Animal communication fosters understanding. It’s easy to misread an animal’s body language, and that’s one reason telepathic communication is so necessary.
My niece was told about a stray that had shown up at a business where someone she knew worked. The dog, a female shepherd mix, had been hanging around the shop for a couple of weeks. My niece, Emily, is a softie who offered to take the dog for an initial vet visit and shots, and find a home for her. Emily posted pictures of the dog and asked friends to share in an effort to find a home for the dog. Meanwhile, Emily had already begun to lose her heart to the dog, who had warmed up to everyone in the household–everyone but Emily. Emily confided that she would be tempted to keep the dog, but was hesitant because the dog didn’t seem to like her.
Emily had two questions: What name did the dog prefer, and why didn’t she seem to like Emily?
Me: What is your name?
Sylvie: My name is Sylvie.
Me: Why aren’t you as friendly with Emily as you are with everyone else?
Sylvie: She is trying to give me away.
Note: Telepathic communication doesn’t always come as words; often it’s visual, or just a barrage of impressions, or a quiet knowing. Sylvie’s communication was a mix of all of these. In just a couple of seconds, I knew that Sylvie’s main fears were of not being chosen, not belonging, not being wanted. She’d been the last puppy chosen in her litter, and had been given away several times. Finally, she decided to find her own place, somewhere to belong, so she chose a busy shop where there were many people coming and going who would be kind to her. She was afraid that Emily would give her to someone else who really didn’t want her, and she’d start the cycle of not-belonging all over again.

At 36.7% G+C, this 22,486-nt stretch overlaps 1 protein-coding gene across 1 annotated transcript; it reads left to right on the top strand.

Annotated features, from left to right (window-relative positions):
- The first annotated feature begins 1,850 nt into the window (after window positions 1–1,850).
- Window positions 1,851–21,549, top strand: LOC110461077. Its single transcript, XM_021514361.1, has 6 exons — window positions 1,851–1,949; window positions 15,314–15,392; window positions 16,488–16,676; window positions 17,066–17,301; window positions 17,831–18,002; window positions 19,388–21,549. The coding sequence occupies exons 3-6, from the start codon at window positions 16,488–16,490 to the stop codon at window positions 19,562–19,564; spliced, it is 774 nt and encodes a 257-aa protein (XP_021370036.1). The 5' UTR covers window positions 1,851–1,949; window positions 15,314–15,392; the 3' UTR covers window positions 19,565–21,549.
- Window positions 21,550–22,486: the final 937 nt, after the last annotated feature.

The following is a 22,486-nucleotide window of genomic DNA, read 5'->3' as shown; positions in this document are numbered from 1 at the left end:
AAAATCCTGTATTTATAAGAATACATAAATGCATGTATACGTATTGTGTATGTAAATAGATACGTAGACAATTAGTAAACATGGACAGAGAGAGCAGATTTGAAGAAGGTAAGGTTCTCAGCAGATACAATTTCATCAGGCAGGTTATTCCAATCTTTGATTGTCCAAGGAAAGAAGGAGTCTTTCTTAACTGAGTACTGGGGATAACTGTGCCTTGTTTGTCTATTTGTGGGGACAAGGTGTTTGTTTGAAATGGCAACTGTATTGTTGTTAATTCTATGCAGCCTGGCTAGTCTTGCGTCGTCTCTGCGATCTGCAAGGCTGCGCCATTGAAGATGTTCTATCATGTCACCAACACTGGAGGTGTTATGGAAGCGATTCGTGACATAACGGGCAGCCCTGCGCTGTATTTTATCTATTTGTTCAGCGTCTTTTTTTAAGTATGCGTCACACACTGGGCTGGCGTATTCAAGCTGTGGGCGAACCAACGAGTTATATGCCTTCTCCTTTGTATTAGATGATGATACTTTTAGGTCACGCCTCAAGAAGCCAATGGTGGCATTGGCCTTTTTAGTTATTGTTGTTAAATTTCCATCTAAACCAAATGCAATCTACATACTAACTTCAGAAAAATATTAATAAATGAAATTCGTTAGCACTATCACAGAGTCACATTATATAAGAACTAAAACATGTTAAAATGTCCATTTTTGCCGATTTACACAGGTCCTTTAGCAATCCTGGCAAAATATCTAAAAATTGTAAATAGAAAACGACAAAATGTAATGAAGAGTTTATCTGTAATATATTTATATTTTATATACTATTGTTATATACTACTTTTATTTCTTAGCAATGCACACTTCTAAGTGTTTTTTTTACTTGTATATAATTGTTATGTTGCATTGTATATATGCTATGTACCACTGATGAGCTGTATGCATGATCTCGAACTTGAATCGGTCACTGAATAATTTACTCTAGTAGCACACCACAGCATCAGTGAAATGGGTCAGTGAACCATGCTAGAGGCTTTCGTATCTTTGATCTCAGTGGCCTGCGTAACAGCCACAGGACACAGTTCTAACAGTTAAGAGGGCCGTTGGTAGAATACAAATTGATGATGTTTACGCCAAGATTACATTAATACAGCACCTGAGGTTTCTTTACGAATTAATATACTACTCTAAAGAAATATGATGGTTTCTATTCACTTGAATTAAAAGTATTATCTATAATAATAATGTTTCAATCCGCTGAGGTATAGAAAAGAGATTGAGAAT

Here is the transcript of our conversation:
Me: Emily really likes you, and wants to keep you, but she is worried you don’t like her.
Sylvie: Oh. Really?
Sylvie: I can stay?
Me: If you want to.
Sylvie: Yes! I want to stay. For always?
Me: Yes, for always. But you have to promise not to get out of the fence when you’re in the yard, because Emily had a problem with a dog who did that before.
Sylvie: I’ll stay! Tell Emily I do like her! I just didn’t want to get attached to her because I thought she didn’t want me. Thank you! Tell Emily I said thank you!
Me: Okay, I will.